Strategy work is a lot less requited than design work. When a new logo and tagline hits the street, it’s easily seen. It’s fast and obvious. But when a brand strategy hits, it’s often a slow creep. That doesn’t keep me from checking right away. Hee hee. 

Peace.

 

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Good brand planners are collectors. They question, amass, sort, collect and divine. Great planners take all that and find the truffle. Like the truffle hunting pigs and dogs of Europe. I was recently on a call with some web app people, looking to fund the next big platform. I couldn’t quite tell what the platform was. Or wanted to be. Other than the next big web property. Money lined up, so they said, but the idea was hidden in 10 ideas. So what’s the Is-Does I wondered.

Well turns out the original idea was and is genius! Never done before. Done qith a capital D. In demand. In users’ hearts. And tied to one of the biggest investments a person is likely to make in a lifetime. Did I mention it hadn’t been done? The current construct, however, was nothing more than a Facebook Group.

This truffle hunter (me) listened and in minutes knew the problem.

What’s the Idea? Answer that, you of the web world, and you may proceed. Take it from someone who missed out on a brilliant web property (Google Zude+Scoble) because it was overbuilt. Suffered from feature creep. Didn’t follow the “idea.”

Peace.

 

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Or keep it in the cloud. That’s the big technology question of the 21st century. That’s the big bet. As a brand planner who likes to operate “beyond the dashboard,” I love looking into behavior, purchase patterns and technology advances trying to come up with macro commercial trends.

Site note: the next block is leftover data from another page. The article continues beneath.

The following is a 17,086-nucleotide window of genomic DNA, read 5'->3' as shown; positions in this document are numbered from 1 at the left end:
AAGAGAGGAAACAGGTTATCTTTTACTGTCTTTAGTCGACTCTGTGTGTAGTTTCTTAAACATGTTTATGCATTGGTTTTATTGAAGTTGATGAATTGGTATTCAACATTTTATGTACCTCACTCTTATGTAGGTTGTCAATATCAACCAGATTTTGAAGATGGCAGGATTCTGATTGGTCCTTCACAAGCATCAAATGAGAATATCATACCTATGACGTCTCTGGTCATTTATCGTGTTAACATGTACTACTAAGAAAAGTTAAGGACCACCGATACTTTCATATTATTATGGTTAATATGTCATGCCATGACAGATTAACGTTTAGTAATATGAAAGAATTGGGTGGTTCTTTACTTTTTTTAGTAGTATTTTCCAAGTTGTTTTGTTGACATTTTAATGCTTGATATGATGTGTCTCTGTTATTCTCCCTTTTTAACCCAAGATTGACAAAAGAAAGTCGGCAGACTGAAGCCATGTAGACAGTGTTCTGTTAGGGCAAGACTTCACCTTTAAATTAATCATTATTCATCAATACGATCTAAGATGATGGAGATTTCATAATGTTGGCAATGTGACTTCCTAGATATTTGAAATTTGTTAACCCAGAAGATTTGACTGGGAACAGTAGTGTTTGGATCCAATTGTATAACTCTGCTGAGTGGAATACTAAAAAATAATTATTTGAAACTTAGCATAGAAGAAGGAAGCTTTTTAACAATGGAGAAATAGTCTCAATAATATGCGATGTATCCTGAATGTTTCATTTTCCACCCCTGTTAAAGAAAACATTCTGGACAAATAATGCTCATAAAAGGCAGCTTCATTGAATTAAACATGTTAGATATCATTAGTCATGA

Nokia decided it was not good at small handheld devices (after killing it for decades) and sold its device business to Microsoft. This, at a time when Apple was creating continents of wealth in handhelds. Microsoft paid $7.2B for the (shitty) Nokia phone business. (Como se speaker problems with Lumias?) And now, Nokia with its big iron phone and internet switch business intact is looking to purchase Alcatel/Lucent. This is Nokia’s raising its hand in favor of cloud vs. devices.

It wasn’t that long ago when computers were big. Phones got smaller. Comms devices of every stripe shrunk into wearables. And now chips, screens, software and apps are getting so good and “thin” that funationality and decisions are moving into the network (cloud) and in our future “tons” of devices will move into the landfill. Literally.

The Apple Watch people are breathing this stuff daily. I’ll bet Apple’s very best engineers are deployed against all this miniaturization. And all that intelligence has to move somewhere. Apple might be smart to start thinking about the switch (software) business too. That’s my bet.

Ain’t this fun? Peace.

 

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In advertising the real money maker is the creative. That’s what everyone talks about. That’s what marketers spend most of their money on. Creative creates most of the wealth in marketing and all of the wealth on the agencies side. The fuel for great creative is consumer insight. Notice I didn’t say insights. Lo, there are many insights to clog the mind of the brand or account planner. Many insights to confound the creative director or creative content builder.

mining tools

The role of the brand planner is to find a single insight that can be leveraged into a compelling selling proposition. Rosser Reeves can call it a Unique Selling Proposition (USP), Al Ries can call it positioning, any goober with a WordPress account can call it what they like (me included), but great creative doesn’t start until a single, powerful, clean insight is unearthed and frees the creative mind.

A powerful insight is pregnant with creative possibility. It can help organize an army of sellers. It can brainwash the tired huddled masses. It can launch an organizing principle that redistributes marketing wealth, unlike any TV commercial ever has. Apple’s 1984 included.

So you unsung insight miners take heart. Keep shoveling, mine till your fingers hurt, then cull, cull, cull until you find that emerald. It is so worth it.

Peace.

 

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A wonderful expression was used in a New York Times article today on the expansion of the American Museum of Natural History. It referred to the changing nature of museums and the old role of museum as “cabinets of curiosity,” where things were collected and catalogued. Museum president Ellen V. Futter, nicely captured the new role saying, “Now what we’re interested in is what the connections are among the different things we have. It’s a much more interdisciplinary world.”